Plot: Based on a true story, this documents the husband/wife fight over a bunch of painting of children with absurdly-huge eyes.
I can't decide if this should have had more to say about women in the 1950s and 60s or if its subtle approach was just fine.
I also can't decide if I liked Christoph Waltz in this. The performance sizzles and I enjoyed every single moment he was on the screen, but he was almost distracting. It's almost like he was stealing Amy Adams' spotlight which, I guess, works as a meta-metaphor for what Walter Keane did to Margaret. Waltz is delightfully goofy, his character just contradiction upon contradiction. But he brings a charm to the character that is necessary in this entire story making sense, a charisma that helps you understand how all these other characters are drawn to him. He's got to be one of the most likable villains I've seen in a long time. Amy Adams, who I'm still not convinced that I like, is fine, overshadowed by the wackiness that Waltz brings to the story, but you're definitely able to sympathize with her character. The movie doesn't work if that doesn't happen.
Tim Burton seems to be at his best at this point in his career when working biographically. The setting is Scissorhanded, but there's nothing that screams Tim Burton about anything that's going on here which is probably a good thing. This lacks distracting fantasy elements. The only fantastical excursion takes place in a grocery store, but that scene's a standout, reminiscent of creepiness in the scene where Roddy Piper slips on those sunglasses in They Live. Danny Elfman, attached to Tim Burton's hip apparently, does the music for this, but nothing he added really worked for me at all. Elfman, at his worst, is going to give you something memorable. The music in this was distracting and bland.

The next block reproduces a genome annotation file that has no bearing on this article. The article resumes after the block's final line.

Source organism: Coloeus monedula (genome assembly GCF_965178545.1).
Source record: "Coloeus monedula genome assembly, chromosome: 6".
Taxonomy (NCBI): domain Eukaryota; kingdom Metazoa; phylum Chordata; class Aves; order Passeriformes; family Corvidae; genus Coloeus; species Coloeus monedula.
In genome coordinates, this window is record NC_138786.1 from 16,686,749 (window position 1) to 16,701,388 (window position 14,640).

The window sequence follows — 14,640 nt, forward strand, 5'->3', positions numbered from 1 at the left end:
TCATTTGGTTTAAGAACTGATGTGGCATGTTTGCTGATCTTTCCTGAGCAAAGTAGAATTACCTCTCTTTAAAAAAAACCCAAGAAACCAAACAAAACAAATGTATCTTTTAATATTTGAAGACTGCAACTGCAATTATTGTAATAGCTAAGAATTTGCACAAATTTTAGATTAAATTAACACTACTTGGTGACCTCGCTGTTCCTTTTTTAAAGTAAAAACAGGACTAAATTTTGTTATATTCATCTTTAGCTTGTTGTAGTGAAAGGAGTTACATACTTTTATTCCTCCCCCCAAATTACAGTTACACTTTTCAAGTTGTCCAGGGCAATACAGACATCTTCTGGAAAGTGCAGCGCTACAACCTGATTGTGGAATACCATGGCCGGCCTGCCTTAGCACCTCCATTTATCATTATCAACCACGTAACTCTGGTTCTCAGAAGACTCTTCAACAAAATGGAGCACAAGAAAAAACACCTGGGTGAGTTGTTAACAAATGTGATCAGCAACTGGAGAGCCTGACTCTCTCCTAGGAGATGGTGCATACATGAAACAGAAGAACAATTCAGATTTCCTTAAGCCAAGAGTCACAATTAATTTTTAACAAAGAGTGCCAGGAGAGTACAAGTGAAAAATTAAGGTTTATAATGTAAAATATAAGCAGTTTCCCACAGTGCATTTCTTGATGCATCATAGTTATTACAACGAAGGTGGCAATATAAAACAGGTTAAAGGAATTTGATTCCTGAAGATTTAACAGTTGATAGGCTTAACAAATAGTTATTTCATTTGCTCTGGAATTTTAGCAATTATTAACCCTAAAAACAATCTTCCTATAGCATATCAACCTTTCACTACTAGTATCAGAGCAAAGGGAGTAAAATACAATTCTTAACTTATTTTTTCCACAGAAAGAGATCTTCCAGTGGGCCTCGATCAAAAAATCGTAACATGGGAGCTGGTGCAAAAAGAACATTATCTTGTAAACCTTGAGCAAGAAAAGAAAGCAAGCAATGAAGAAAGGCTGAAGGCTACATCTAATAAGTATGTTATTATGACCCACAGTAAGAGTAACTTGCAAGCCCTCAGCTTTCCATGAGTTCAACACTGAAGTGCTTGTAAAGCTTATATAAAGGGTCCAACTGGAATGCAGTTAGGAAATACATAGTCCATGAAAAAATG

All in all, I enjoyed the movie because of its important feminist-angled story and the whimsical performance of Waltz.